When the private investigator talked to Commander Tim Corbett of Metro Homicide Unit about the straw-like device last week, he was unaware of its existence at that time.

When we asked the witnesses why they did not tell the homicide detectives about the straw, they replied, “Because we weren’t asked.”

This distressed the private investigator, in light of other information she had uncovered.

Several years ago, Michael Anderson was a witness for the defense at the murder trial of Erskin Jenkins.

Jenkins was convicted for shooting and killing another man who was fighting with Anderson at the time.

According to court documents, Anderson was in the middle of his testimony when a commotion broke out in the courtroom.

Anderson claimed Lt. David Wells, then Sergeant, mouthed a threat at him. Anderson verbalized the threat and turned it into a question exclaiming, “I’m going to the penitentiary?”

Jurors at the trial informed the bailiff that they had seen Wells allegedly communicating with Anderson during the testimony.

Ultimately it was determined the exchange, if it did happen, did not have a bearing on that case and that it would be an exchange between witnesses; thus it was ignored, but remains documented.

The Tri-Force investigator’s conclusion to all of this is that County Metro Homicide should not be the agency investigating this death, especially since Wells is second in command of the unit.

She also claims, several witnesses that were willing to talk to her and not the Metro Homicide detectives did so because of a lack of confidence in the law enforcement agency following the tape scandal that has divided the city since Spring.

The top two officers in the unit, Corbett and Wells, have filed notices of tort claim against the city claiming private conversations they have had with Detective Brian Young of the South Bend Police Department may have been illegally recorded.

After the scandal broke, Corbett was named by Karen DePaepe as one of several people who were heard in conversations recorded at the police department. Some of the conversations contained, unethical, racial, and possibly criminal content, according to DePaepe.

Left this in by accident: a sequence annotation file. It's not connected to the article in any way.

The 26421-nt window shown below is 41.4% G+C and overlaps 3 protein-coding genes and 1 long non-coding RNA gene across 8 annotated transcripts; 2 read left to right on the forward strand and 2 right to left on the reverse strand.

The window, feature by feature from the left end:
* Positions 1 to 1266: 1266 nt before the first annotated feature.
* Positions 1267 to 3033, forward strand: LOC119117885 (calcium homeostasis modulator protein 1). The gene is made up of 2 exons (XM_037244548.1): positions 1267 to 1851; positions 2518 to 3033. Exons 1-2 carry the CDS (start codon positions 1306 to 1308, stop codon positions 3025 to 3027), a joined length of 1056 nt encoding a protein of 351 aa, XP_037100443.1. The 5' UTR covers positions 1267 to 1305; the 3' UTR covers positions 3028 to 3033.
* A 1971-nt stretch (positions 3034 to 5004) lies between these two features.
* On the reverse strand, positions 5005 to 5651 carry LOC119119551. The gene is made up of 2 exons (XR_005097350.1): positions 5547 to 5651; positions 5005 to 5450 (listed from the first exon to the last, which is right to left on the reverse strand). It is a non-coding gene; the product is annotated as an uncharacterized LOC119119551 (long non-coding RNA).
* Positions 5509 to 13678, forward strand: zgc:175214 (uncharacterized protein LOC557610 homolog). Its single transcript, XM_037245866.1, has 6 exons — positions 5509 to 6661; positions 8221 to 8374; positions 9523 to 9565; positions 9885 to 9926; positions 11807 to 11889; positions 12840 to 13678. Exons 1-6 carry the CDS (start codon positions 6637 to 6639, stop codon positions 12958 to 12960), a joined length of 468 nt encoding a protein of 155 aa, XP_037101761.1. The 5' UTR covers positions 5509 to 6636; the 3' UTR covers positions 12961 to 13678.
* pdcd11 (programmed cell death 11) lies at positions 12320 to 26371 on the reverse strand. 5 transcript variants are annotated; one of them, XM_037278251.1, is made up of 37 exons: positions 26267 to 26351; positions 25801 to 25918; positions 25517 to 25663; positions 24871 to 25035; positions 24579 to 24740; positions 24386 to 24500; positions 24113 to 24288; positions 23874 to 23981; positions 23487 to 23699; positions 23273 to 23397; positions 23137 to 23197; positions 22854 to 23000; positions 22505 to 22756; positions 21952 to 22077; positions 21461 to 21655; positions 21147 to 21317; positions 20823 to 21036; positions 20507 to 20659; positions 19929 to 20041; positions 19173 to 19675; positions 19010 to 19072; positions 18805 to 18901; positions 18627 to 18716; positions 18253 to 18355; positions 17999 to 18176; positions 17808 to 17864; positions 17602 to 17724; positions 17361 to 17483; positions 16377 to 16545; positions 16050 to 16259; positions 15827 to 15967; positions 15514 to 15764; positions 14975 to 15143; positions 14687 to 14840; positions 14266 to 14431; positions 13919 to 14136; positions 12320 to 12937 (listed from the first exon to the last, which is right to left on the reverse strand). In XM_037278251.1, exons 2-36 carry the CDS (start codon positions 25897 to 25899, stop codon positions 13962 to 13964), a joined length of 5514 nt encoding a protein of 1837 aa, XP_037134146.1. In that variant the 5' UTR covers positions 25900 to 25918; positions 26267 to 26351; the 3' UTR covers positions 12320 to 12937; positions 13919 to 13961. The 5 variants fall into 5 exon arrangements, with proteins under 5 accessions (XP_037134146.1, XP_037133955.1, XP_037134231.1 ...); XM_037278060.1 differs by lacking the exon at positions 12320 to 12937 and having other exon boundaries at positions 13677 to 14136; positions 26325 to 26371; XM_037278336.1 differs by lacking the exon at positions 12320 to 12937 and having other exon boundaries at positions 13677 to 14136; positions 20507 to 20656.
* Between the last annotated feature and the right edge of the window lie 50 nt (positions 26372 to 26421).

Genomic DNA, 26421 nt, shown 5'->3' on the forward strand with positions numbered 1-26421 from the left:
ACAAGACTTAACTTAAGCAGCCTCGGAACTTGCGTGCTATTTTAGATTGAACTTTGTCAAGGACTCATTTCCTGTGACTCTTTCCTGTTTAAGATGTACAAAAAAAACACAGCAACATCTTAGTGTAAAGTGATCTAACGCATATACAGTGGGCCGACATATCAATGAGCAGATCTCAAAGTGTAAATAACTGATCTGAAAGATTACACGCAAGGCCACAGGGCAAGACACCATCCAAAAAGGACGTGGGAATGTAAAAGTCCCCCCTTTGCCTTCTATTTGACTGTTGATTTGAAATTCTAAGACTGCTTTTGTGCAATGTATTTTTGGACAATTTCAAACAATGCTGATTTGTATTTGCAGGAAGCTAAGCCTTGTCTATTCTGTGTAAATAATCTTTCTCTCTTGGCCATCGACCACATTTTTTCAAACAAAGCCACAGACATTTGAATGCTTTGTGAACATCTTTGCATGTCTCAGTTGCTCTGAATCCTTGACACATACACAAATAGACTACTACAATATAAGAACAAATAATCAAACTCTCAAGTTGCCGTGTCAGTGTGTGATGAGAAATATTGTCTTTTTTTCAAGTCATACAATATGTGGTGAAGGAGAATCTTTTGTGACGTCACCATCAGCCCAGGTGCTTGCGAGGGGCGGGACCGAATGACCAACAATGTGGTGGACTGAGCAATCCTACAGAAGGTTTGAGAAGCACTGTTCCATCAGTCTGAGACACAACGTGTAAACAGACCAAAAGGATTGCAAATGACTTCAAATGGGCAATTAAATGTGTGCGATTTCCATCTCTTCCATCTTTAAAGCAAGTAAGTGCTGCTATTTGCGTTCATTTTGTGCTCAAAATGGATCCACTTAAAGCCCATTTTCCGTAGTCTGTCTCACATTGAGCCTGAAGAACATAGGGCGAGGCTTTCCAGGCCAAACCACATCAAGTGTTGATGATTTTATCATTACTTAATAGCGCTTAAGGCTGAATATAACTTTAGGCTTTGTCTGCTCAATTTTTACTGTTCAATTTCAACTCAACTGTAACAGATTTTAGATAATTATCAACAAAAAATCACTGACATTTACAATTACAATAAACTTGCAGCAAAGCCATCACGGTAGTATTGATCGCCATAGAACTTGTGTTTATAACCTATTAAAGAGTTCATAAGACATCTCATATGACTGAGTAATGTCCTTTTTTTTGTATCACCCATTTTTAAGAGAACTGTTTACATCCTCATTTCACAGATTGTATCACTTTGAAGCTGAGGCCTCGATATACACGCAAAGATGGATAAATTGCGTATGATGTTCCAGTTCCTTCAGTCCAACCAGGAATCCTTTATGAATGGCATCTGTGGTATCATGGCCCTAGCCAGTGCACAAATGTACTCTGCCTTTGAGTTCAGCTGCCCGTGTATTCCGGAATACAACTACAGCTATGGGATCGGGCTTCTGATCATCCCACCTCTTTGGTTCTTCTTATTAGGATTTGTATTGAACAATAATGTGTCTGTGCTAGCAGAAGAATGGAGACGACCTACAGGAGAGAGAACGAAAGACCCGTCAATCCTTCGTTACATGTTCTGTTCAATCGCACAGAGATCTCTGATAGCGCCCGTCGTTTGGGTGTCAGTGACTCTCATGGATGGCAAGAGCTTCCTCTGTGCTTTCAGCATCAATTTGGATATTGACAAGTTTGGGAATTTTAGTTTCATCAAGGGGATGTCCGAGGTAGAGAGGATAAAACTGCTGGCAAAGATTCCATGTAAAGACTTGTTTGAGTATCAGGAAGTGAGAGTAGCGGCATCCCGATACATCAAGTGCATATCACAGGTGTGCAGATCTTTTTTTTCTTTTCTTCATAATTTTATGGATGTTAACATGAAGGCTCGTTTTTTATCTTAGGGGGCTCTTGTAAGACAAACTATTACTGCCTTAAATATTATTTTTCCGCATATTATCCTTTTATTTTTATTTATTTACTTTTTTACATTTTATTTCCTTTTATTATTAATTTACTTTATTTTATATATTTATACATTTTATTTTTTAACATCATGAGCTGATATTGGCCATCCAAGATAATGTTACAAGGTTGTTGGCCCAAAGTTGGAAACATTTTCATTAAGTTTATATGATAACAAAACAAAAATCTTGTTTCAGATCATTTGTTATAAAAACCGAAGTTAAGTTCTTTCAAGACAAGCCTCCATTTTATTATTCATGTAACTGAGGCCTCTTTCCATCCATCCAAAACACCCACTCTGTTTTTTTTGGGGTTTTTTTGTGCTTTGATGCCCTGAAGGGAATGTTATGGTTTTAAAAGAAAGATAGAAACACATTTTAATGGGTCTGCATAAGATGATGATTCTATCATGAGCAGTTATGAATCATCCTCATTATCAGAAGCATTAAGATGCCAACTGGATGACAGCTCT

Wednesday night, community activists held their weekly meeting, at which the Tri-Force investigator presented her findings to those in attendance.

Also in attendance was Bishop Tavis Grant, of the Rainbow PUSH Coalition.

Hundreds of people packed into the church, where it was standing room only.

And right or wrong, the messages that were being delivered were that the private investigators findings were beyond reproach; and that portions of the City’s government and law enforcement agencies were corrupt.

As he whipped the crowd into frenzy, Grant blamed the Taser for causing Anderson’s death; even though there does not appear to be any evidence that supports such a claim.

Grant blamed the police for Anderson’s death, insinuating that he would not have died if they had not tried to make contact with him.

Michael Anderson is suspected to have had two bags of marijuana on him, one of which was removed from his airway; the second was not.

To muddy the waters a little more, the Tri-Force investigator has been denied public access to many records tied to this case.

Some records are not available because results are still pending, such as the toxicology report tied to the autopsy.

Others are being denied simply because an investigation is being conducted.

According to the family, they just want answers and transparency.

When the police called for medical assistance and how long it took for a professionally trained medic to arrive, are the kinds of things Anderson’s family want to know.